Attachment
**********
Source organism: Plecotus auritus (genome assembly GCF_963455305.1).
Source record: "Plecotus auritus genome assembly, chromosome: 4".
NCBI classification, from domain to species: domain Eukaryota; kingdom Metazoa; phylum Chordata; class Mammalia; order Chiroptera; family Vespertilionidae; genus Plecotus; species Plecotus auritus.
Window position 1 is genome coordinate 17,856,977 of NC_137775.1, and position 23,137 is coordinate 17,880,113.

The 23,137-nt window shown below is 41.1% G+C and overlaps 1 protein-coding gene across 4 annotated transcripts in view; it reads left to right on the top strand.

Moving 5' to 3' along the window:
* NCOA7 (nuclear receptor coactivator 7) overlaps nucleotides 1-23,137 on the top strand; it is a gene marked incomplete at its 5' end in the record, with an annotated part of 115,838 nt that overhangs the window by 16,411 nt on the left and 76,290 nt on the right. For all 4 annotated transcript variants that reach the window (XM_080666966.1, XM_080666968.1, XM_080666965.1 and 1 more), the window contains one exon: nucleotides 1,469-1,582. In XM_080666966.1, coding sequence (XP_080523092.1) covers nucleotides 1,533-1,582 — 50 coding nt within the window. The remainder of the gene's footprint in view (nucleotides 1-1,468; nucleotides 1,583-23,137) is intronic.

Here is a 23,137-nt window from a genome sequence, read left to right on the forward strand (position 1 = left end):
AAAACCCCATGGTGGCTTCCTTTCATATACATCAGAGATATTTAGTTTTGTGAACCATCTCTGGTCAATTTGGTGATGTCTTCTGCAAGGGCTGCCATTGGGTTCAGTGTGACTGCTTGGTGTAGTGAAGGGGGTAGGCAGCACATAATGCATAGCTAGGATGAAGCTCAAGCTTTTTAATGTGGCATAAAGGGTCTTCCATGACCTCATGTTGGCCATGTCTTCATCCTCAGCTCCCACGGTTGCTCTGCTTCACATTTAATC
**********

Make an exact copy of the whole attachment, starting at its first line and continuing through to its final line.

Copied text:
Source organism: Plecotus auritus (genome assembly GCF_963455305.1).
Source record: "Plecotus auritus genome assembly, chromosome: 4".
NCBI classification, from domain to species: domain Eukaryota; kingdom Metazoa; phylum Chordata; class Mammalia; order Chiroptera; family Vespertilionidae; genus Plecotus; species Plecotus auritus.
Window position 1 is genome coordinate 17,856,977 of NC_137775.1, and position 23,137 is coordinate 17,880,113.

The 23,137-nt window shown below is 41.1% G+C and overlaps 1 protein-coding gene across 4 annotated transcripts in view; it reads left to right on the top strand.

Moving 5' to 3' along the window:
* NCOA7 (nuclear receptor coactivator 7) overlaps nucleotides 1-23,137 on the top strand; it is a gene marked incomplete at its 5' end in the record, with an annotated part of 115,838 nt that overhangs the window by 16,411 nt on the left and 76,290 nt on the right. For all 4 annotated transcript variants that reach the window (XM_080666966.1, XM_080666968.1, XM_080666965.1 and 1 more), the window contains one exon: nucleotides 1,469-1,582. In XM_080666966.1, coding sequence (XP_080523092.1) covers nucleotides 1,533-1,582 — 50 coding nt within the window. The remainder of the gene's footprint in view (nucleotides 1-1,468; nucleotides 1,583-23,137) is intronic.

Here is a 23,137-nt window from a genome sequence, read left to right on the forward strand (position 1 = left end):
AAAACCCCATGGTGGCTTCCTTTCATATACATCAGAGATATTTAGTTTTGTGAACCATCTCTGGTCAATTTGGTGATGTCTTCTGCAAGGGCTGCCATTGGGTTCAGTGTGACTGCTTGGTGTAGTGAAGGGGGTAGGCAGCACATAATGCATAGCTAGGATGAAGCTCAAGCTTTTTAATGTGGCATAAAGGGTCTTCCATGACCTCATGTTGGCCATGTCTTCATCCTCAGCTCCCACGGTTGCTCTGCTTCACATTTAATC